As a consumer of stories, I frequently reflect on the ingredients that are consistently present in the ones I love. Sure the story has to be interesting, but how is that achieved? The story has to be good. Well, yes! The story has to take the reader on a trip of the mind. Of course it does! The scenes must contain all, or at least some of the genres of action, comedy, drama, suspense and horror. The story must intrigue, interest, bewilder, sadden, anger or cheer the consumer, regardless of the medium - film, score, theatre, audiobook or the written word. How does it achieve this? What is that most important ingredient - the holy grail of story, or so to say? Character investment! The viewer, the listener and the reader must become invested and they must come to care about what happens to the characters. They must laugh at their jokes, they must cry when they suffer and they must cheer when they succeed. There are an endless multitude of ways readers become invested in characters. One of those ways can be answered by the question, “But what are they eating?”

Enter the protagonist, Kassius Kanex. This sci-fi / thriller / horror story begins with the main character’s realization of his inability to continue spending so much time and focus on a job that does not bring him fulfillment. One of his many coping mechanisms is the preparation of his lunches for the week - all five prepared ahead of time. The simpleness and controlling nature of these lunches seem insignificant at first, but they provide a link to the ongoing theme of the coexistence of the simple and the complex as the preparation and contents of the lunch is explained in detail. The ingredients for the lunch are tuna, hot sauce, almonds, yogurt, and cottage cheese. A breakfast is also described, but then there is the fruit.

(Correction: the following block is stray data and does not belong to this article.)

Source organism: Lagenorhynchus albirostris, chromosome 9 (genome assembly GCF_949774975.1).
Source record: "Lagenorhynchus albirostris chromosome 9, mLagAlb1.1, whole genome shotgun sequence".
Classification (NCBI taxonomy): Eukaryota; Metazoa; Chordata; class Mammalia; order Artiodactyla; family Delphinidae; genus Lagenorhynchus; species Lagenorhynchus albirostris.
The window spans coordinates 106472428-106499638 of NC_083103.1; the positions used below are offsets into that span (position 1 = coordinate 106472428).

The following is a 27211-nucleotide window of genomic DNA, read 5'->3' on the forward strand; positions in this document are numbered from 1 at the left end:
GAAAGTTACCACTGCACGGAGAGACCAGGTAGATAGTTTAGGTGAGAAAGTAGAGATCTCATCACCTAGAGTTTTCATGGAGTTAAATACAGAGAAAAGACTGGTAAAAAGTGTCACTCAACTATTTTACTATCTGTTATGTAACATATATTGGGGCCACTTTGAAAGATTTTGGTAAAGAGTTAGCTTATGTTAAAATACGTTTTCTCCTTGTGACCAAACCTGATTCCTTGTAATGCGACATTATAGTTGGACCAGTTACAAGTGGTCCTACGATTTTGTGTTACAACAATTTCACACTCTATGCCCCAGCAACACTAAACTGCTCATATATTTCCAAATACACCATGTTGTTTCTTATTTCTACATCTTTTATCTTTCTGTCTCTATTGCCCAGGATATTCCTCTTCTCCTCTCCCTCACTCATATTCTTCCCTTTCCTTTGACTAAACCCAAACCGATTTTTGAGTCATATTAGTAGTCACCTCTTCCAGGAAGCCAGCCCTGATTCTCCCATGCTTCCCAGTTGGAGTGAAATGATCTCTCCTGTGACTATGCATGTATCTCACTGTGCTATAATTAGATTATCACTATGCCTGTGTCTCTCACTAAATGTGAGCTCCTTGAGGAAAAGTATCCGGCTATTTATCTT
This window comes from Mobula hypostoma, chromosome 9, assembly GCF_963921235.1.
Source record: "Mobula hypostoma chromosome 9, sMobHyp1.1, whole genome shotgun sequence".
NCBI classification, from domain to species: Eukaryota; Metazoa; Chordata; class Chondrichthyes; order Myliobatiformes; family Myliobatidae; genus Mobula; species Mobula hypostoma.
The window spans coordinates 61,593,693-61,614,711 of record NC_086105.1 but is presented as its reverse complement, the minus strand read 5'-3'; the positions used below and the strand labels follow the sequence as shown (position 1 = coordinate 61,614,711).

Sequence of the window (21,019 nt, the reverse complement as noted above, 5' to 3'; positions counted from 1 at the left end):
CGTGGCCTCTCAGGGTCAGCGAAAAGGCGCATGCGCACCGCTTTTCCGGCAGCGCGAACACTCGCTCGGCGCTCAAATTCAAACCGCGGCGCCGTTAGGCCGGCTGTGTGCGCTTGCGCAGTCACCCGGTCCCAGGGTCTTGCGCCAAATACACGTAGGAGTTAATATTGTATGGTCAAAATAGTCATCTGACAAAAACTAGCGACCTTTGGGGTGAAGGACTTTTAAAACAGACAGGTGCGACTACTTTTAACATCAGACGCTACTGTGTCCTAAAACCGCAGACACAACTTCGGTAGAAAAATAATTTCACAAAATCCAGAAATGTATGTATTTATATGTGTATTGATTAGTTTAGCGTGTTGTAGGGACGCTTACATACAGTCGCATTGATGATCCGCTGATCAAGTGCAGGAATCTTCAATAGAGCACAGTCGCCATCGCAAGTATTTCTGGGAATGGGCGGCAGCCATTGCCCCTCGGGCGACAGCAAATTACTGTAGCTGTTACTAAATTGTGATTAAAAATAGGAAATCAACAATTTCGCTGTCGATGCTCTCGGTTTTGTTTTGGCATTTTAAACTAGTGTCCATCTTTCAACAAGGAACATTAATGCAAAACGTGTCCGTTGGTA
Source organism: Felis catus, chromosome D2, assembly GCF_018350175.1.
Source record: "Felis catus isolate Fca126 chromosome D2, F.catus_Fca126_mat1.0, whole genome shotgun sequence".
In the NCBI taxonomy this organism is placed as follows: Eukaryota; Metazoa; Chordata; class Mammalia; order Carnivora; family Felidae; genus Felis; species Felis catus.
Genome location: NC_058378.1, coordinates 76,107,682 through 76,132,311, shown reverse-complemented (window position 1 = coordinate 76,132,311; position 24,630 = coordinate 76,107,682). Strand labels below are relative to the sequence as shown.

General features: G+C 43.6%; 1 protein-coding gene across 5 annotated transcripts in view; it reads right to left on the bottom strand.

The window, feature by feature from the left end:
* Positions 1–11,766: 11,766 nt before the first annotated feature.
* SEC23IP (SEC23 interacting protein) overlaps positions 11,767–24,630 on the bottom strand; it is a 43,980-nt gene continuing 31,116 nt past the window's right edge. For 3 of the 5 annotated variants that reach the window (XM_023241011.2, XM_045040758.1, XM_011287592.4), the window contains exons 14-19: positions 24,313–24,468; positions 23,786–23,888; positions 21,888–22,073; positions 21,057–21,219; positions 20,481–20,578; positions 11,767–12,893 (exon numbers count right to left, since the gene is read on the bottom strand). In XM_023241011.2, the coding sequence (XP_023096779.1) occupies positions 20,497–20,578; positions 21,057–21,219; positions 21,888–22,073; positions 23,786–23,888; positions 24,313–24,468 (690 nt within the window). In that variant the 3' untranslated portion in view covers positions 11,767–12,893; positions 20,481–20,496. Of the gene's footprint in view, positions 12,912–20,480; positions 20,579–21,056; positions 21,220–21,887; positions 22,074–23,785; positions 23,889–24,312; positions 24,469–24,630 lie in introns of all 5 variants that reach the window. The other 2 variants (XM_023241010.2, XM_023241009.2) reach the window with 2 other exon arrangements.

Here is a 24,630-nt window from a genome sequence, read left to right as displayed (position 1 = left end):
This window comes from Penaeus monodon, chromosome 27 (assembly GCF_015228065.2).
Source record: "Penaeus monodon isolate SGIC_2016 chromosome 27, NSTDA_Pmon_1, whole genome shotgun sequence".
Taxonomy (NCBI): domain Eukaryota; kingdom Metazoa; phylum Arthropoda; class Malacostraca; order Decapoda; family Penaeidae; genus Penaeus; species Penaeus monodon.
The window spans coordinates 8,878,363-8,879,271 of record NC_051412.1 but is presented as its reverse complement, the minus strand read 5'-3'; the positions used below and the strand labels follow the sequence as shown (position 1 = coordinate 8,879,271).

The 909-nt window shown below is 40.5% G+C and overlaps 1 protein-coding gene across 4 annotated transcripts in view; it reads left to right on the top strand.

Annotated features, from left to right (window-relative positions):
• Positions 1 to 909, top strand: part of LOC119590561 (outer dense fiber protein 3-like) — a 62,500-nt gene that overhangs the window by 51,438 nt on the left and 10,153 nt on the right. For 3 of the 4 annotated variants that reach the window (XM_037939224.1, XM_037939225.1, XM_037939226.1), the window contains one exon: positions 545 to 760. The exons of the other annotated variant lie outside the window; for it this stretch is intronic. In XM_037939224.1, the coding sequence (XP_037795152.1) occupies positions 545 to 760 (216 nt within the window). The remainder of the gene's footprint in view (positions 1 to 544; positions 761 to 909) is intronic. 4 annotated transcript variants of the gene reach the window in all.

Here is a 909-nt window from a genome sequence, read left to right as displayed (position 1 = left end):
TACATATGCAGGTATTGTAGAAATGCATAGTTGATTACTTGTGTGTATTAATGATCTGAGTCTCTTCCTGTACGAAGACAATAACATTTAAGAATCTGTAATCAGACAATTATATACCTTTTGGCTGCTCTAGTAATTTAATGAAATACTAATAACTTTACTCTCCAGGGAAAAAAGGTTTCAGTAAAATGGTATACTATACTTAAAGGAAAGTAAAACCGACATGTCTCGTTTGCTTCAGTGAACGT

His search for the destiny he believes to be out there begins very suddenly, following a mysterious call for help. Without knowing why at the time, he intuitively places four pieces of fruit in the palm of his left hand while alone at work. The fruit - two apples and two oranges, are stacked in a pyramid form and as he walks to his desk, he ritualistically holds the fruit pyramid, outstretched as far and as high as he can in front of him, as a kind of plea to whatever god or force that may be out there. Remarkably, this call for help is answered and a path to his destiny comences.

As his new involvement with a secret organization begins to replace his current work life, the regular part of him - his family life, must continue. This is where the complex is joined with the simple. As Kassius becomes overwhelmed with his new experiences, he takes refuge in his joy of cooking in order to cope.